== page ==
Nobody knows exactly when or why the witnesses and small-time crooks caught up in one of India’s biggest-ever corruption scandals began dying under mysterious circumstances. But in the past two years, that’s what’s happened to more than two dozen people implicated in a $1bn test-rigging scheme.
Even by standards in India, where corruption is routine, the scale of the scam in the central state of Madhya Pradesh is mind-boggling. Police say that since 2007, tens of thousands of people have paid hefty bribes to middlemen, bureaucrats and politicians to rig test results for medical schools and government jobs. Around 2,000 people have been arrested and more than 500 are on the run. Hundreds of medical students are in prison – along with several bureaucrats and the state’s education minister. Even the governor has been implicated.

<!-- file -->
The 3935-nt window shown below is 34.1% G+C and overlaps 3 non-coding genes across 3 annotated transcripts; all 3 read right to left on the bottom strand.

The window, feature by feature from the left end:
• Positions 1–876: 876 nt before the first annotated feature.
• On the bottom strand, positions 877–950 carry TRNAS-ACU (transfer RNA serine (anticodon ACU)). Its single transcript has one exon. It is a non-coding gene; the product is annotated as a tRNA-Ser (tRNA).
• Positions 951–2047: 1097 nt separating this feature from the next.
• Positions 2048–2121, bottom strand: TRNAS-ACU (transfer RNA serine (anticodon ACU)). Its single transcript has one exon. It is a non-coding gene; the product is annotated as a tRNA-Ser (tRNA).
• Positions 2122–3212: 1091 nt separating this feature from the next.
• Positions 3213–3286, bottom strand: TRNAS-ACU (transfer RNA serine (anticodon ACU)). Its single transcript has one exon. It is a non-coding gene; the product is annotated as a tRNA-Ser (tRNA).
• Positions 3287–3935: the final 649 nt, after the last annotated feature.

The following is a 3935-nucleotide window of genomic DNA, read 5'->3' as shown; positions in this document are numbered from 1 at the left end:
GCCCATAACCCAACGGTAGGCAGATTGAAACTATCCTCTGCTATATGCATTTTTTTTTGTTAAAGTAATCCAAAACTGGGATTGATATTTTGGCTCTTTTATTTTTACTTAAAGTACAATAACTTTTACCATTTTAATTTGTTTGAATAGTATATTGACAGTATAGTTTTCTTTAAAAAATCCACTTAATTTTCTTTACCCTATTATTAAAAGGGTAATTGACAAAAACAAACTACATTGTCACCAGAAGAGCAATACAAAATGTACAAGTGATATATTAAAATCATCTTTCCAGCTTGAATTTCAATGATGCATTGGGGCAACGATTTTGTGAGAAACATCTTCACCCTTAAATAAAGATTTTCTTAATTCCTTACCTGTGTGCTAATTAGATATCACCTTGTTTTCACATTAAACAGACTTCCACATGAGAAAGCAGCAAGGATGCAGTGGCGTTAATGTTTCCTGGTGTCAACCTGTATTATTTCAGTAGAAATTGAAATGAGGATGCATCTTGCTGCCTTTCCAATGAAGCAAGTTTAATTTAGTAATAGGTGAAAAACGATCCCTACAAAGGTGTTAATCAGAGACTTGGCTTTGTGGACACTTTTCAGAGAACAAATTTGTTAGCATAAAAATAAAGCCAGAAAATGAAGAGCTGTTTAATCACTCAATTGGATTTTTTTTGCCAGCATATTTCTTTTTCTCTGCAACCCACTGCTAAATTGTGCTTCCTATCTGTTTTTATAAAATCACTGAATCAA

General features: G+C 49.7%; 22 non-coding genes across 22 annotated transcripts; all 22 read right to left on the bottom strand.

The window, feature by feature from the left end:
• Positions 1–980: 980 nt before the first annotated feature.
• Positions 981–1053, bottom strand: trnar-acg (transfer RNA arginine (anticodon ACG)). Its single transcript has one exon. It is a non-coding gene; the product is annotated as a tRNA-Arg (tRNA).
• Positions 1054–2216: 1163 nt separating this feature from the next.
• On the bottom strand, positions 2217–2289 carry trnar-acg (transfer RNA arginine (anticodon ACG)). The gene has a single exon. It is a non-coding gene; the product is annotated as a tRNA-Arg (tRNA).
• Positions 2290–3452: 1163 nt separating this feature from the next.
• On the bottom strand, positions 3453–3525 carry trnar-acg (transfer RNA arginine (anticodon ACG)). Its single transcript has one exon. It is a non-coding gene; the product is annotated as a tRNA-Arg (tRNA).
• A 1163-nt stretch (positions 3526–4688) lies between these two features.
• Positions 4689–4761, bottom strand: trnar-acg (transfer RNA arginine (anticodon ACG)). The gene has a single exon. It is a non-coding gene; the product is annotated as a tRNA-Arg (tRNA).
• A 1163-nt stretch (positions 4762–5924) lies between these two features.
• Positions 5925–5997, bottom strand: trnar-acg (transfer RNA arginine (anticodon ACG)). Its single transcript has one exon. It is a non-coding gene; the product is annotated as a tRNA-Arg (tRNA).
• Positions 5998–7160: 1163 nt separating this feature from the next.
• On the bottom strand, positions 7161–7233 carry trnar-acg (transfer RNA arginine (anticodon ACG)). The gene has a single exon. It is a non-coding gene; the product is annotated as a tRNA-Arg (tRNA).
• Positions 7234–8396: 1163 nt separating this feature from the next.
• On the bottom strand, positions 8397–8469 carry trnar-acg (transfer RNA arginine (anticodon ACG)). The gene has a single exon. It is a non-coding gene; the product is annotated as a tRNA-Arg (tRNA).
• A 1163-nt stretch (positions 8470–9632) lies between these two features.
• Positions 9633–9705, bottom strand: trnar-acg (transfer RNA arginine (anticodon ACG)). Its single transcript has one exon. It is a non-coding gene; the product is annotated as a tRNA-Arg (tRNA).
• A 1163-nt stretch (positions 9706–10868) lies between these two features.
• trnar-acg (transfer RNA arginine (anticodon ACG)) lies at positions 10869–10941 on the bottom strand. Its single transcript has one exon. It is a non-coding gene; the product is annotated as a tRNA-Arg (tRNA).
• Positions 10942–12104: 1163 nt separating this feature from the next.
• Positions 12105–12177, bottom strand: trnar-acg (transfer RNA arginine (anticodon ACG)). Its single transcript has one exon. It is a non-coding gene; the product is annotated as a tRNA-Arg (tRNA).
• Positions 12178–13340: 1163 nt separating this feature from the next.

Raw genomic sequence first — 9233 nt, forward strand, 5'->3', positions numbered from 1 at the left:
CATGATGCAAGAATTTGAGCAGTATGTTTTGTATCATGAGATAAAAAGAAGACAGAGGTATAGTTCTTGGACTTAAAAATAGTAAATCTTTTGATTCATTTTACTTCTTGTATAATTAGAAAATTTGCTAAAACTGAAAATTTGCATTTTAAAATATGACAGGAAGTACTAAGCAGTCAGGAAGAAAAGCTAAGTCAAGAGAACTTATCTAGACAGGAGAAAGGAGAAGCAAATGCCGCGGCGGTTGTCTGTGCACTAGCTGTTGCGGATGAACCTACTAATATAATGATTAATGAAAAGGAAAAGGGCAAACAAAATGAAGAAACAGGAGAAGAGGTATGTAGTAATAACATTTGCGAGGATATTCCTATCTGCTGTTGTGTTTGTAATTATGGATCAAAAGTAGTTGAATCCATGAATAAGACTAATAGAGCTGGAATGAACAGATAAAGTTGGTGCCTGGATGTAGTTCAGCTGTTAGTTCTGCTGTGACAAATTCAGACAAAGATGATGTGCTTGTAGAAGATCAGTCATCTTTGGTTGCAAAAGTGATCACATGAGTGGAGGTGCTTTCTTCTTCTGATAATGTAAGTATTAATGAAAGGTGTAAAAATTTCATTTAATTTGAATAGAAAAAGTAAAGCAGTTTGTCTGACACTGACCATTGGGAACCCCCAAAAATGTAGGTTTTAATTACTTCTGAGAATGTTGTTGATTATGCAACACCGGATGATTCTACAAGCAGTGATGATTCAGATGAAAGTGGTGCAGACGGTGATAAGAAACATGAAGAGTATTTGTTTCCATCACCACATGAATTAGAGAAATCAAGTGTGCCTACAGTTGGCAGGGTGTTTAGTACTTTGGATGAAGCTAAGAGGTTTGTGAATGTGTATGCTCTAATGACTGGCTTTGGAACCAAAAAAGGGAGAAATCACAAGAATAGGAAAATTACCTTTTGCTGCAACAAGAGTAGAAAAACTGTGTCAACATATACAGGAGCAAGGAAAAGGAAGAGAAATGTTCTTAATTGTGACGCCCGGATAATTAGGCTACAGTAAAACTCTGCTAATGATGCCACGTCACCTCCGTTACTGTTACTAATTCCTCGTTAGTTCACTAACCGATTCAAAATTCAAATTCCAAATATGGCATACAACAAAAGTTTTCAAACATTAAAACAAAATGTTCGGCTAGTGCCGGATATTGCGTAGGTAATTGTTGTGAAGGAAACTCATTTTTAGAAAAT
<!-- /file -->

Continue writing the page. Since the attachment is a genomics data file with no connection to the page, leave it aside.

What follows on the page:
Police have had their hands full racing to meet a deadline in the criminal probe. And now they are faced with the deaths of more witnesses and suspects. Last week, police said, one of those accused died after having chest pains in prison, another drowned in a village pond and a third died of a liver infection.
Last Saturday, television reporter Akshay Singh died while investigating a suspect’s death. Singh sipped tea during an interview and began coughing and foaming at the mouth, according to media reports. He was rushed to hospital, where doctors said he had suffered a heart attack. Police said the initial examination did not reveal anything “suspicious”.